Preliminary ruling says Google infringed on five Sonos patents

Sonos sued Google in early 2020, accusing the company of infringing on five of its patents

Sonos scored an early victory against Google in a lawsuit over patent infringement.

TechCrunch reported late on August 13th that a preliminary ruling from U.S. International Trade Commission (ITC) chief administrative law judge (ALJ) Charles Bullock found that Google infringed on five Sonos patents.

“Today the ALJ has found all five of Sonos’ asserted patents to be valid and that Google infringes on all five patents. We are pleased the ITC has confirmed Google’s blatant infringement of Sonos’ patented inventions,” said Eddie Lazarus, Sonos’ chief legal officer, in a statement to TechCrunch.

“We do not use Sonos’ technology, and we compete on the quality of our products and the merits of our ideas. We disagree with this preliminary ruling and will continue to make our case in the upcoming review process,” Google spokesperson José Castañeda told TechCrunch.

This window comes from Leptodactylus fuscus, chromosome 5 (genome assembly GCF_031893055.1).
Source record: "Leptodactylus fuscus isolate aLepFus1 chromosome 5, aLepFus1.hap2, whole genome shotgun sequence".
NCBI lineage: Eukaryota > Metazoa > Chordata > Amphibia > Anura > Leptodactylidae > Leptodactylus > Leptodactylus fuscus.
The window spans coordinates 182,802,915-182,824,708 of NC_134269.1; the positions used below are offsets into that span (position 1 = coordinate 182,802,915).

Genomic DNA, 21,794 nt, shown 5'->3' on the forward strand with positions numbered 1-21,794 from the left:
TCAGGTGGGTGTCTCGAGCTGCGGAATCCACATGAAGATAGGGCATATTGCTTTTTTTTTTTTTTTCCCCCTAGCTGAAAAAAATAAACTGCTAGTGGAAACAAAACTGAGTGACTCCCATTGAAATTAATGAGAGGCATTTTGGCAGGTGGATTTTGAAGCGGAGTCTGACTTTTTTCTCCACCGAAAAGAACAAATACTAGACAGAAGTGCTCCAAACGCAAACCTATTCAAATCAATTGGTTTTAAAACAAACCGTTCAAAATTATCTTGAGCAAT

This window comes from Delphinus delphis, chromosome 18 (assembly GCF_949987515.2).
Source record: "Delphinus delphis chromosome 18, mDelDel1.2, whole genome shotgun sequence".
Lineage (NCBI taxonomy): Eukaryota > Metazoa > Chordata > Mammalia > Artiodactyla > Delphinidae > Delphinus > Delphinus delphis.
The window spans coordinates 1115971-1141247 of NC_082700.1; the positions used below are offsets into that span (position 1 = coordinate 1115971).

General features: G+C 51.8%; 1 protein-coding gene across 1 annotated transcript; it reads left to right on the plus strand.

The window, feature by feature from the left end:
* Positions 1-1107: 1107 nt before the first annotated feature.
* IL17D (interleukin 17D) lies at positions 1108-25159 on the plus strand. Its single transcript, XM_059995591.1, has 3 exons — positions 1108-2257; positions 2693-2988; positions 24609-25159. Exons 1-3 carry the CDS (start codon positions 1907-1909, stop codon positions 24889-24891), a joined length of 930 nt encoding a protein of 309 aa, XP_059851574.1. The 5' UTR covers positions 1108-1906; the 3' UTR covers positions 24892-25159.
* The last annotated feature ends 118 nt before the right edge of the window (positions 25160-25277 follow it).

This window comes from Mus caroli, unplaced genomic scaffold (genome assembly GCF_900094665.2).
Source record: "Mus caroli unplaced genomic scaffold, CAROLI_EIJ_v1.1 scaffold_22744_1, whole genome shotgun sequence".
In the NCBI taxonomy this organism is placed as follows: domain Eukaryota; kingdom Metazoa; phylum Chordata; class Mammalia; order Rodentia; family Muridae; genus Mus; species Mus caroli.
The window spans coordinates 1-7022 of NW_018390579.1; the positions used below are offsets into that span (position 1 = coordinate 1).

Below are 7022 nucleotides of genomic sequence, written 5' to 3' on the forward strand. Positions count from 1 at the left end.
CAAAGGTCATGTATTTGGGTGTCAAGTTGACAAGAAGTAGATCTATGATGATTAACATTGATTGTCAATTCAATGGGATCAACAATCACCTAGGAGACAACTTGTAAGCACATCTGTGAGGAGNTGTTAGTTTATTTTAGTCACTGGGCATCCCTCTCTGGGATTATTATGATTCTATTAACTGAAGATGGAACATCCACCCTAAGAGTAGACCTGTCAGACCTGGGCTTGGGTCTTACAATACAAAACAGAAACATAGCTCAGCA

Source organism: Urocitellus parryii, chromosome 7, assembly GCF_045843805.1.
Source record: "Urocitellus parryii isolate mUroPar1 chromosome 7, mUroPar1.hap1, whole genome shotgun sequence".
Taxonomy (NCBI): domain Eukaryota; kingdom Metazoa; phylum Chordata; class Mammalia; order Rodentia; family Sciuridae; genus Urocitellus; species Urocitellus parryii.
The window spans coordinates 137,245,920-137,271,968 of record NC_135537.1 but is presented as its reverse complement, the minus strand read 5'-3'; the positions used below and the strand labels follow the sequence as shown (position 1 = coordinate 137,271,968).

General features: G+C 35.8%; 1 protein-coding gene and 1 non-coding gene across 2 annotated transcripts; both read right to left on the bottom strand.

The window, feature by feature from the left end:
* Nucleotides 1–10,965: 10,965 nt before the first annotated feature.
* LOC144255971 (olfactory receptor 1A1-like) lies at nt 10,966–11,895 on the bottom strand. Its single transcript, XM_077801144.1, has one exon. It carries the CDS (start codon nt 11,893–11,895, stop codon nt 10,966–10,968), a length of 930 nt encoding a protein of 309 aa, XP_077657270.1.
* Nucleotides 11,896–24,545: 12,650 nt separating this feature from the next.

It’s worth keeping in mind that the ruling comes in the early days of what will likely be a lengthy legal battle between the two companies. Sonos first sued Google in January 2020, but Google sued Sonos in June and Sonos sued Google again in September.

Sonos’ suit targets Google’s streaming speaker lineup, which the company claims copies its patented technology. In the first lawsuit, Sonos alleged Google had infringed on five proprietary patents, including one that allowed wireless speakers to connect and sync with one another.

At the time, Sonos also claimed that Google and Amazon had violated roughly 100 patents but chose to focus on five patents and Google to start since the small company couldn’t take on both tech giants.

Sonos hopes to use the ITC to block the import of Google’s smart speakers, as well as other hardware, like Chromecasts and Pixels. If Sonos manages to pull that off, it’d be a massive blow to Google’s hardware business. However, a final ruling isn’t expected until December 13th. Even if the ruling goes in Sonos’ favour, it’d take 60 days for any potential import ban to go into effect.

Source: TechCrunch